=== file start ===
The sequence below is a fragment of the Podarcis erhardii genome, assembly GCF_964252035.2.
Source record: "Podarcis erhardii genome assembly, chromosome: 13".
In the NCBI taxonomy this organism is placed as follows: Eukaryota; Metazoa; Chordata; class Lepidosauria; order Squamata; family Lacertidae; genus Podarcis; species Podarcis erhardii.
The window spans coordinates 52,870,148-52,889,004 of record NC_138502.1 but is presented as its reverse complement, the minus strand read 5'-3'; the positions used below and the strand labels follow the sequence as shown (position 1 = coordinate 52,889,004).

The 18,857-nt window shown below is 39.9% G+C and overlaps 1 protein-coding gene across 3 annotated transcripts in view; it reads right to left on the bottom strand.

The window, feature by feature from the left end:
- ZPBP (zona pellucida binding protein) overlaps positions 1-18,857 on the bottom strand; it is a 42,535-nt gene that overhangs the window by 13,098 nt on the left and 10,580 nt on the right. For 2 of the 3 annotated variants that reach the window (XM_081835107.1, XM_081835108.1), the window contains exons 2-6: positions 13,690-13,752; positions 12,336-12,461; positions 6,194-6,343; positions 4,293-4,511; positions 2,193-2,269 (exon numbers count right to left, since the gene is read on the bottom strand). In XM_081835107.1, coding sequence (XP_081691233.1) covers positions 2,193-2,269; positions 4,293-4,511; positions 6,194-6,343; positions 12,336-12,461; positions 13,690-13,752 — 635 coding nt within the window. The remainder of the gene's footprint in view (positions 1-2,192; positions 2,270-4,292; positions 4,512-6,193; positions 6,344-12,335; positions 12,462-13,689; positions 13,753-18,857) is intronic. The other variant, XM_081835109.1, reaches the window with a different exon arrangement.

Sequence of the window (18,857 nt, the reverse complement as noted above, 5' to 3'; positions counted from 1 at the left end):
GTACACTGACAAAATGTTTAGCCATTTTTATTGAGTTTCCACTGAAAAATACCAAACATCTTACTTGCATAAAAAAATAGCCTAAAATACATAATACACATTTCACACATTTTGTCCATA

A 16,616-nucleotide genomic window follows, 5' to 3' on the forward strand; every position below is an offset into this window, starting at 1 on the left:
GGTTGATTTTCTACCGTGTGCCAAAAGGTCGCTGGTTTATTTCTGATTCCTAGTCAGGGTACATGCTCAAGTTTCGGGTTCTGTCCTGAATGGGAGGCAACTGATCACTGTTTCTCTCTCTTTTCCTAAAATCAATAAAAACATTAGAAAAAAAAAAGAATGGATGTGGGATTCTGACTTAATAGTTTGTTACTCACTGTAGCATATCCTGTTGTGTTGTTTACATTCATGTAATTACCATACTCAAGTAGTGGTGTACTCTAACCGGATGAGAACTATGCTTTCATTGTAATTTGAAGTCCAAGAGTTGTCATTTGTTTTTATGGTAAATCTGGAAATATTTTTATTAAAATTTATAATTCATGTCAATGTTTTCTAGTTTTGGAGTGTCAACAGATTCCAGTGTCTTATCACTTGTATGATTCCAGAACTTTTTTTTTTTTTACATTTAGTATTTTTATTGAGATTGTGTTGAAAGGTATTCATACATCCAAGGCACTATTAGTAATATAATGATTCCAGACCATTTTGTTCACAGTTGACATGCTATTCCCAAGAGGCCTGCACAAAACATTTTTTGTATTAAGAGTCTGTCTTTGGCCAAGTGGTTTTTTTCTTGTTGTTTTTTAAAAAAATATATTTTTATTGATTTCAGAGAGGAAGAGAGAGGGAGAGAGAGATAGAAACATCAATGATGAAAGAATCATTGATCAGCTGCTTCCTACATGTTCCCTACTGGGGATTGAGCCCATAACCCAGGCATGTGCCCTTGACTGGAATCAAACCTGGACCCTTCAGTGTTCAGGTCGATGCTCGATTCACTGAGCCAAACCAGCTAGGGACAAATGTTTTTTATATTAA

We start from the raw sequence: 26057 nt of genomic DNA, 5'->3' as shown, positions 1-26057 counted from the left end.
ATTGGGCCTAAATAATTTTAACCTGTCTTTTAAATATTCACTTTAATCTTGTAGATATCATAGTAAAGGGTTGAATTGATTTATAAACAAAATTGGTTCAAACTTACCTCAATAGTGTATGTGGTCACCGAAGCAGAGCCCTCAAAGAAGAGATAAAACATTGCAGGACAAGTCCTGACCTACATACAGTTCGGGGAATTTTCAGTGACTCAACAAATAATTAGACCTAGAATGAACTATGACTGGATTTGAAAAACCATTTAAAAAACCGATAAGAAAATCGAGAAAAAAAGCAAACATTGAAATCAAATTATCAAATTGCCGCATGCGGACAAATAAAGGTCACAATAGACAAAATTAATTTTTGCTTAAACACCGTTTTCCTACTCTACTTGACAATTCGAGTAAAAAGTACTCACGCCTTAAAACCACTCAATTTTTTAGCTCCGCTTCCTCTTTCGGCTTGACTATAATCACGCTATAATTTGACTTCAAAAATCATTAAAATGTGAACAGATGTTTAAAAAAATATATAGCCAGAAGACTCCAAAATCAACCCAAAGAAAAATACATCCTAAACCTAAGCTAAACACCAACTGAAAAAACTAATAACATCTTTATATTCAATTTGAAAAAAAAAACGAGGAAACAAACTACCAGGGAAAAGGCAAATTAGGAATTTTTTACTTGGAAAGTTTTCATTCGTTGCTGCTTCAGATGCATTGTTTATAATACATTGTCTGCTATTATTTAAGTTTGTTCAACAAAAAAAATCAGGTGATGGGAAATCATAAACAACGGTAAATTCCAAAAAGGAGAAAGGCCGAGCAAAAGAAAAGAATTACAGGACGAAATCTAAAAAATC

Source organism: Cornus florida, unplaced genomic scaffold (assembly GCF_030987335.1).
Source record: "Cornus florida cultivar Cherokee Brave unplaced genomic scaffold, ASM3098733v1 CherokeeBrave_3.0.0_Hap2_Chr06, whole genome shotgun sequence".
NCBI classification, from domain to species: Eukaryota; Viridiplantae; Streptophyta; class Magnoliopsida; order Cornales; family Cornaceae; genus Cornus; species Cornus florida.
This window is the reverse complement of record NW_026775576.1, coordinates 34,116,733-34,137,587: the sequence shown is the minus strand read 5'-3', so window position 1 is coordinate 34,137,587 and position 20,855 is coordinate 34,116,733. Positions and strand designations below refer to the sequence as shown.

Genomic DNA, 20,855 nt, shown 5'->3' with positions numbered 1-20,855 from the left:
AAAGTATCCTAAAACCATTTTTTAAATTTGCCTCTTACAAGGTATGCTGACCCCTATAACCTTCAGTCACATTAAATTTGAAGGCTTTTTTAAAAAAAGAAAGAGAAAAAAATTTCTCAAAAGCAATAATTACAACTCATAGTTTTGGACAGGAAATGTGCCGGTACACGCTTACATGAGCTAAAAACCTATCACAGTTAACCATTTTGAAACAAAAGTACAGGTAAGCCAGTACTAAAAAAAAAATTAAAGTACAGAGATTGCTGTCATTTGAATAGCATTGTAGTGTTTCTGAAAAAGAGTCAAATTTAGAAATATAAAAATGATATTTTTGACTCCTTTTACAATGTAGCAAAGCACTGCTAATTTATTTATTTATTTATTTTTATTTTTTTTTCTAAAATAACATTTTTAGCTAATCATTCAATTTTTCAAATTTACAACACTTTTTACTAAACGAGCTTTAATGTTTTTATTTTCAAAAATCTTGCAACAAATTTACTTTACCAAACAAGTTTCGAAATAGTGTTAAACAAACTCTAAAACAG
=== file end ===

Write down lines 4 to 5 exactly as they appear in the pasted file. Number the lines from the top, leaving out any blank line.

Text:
The window spans coordinates 52,870,148-52,889,004 of record NC_138502.1 but is presented as its reverse complement, the minus strand read 5'-3'; the positions used below and the strand labels follow the sequence as shown (position 1 = coordinate 52,889,004).

The 18,857-nt window shown below is 39.9% G+C and overlaps 1 protein-coding gene across 3 annotated transcripts in view; it reads right to left on the bottom strand.